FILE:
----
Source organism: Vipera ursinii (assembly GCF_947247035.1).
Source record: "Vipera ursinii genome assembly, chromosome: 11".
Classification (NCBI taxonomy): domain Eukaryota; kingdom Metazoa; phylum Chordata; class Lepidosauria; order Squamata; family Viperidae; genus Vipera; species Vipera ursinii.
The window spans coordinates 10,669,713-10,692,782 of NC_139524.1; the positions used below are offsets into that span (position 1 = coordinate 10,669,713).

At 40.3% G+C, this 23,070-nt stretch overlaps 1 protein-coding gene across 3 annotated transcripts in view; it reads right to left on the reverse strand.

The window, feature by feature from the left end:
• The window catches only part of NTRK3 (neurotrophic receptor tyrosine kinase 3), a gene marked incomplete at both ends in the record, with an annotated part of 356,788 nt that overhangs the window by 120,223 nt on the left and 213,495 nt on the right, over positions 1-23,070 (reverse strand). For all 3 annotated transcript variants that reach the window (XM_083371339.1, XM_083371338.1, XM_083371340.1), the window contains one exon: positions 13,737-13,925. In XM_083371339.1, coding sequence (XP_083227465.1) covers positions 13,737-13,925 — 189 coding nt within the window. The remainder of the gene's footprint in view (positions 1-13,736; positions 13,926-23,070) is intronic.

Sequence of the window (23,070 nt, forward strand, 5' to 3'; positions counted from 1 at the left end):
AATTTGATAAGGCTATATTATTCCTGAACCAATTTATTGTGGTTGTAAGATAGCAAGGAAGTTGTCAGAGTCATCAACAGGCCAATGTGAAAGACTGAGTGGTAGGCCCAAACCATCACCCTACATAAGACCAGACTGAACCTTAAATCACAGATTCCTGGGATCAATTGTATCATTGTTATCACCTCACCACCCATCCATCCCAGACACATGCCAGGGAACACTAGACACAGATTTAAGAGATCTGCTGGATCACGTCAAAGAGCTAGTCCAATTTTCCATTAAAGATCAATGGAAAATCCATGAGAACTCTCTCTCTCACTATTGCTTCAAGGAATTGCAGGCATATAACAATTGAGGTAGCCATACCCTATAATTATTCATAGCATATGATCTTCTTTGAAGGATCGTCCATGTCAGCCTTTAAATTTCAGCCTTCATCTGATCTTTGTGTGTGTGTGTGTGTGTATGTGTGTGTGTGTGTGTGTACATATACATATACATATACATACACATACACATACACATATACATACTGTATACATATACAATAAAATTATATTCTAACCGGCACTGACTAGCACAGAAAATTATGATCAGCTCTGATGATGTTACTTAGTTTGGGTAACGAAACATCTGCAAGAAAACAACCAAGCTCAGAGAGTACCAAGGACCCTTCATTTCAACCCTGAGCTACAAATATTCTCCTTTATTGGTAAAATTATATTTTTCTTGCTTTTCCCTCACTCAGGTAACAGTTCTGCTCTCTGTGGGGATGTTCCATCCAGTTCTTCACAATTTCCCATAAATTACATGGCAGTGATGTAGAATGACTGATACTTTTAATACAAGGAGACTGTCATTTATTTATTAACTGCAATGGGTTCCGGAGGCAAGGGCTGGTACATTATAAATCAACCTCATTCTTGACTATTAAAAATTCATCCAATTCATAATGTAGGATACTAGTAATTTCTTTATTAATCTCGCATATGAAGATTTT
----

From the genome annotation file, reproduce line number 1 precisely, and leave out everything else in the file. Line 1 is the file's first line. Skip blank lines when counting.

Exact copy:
Source organism: Vipera ursinii (assembly GCF_947247035.1).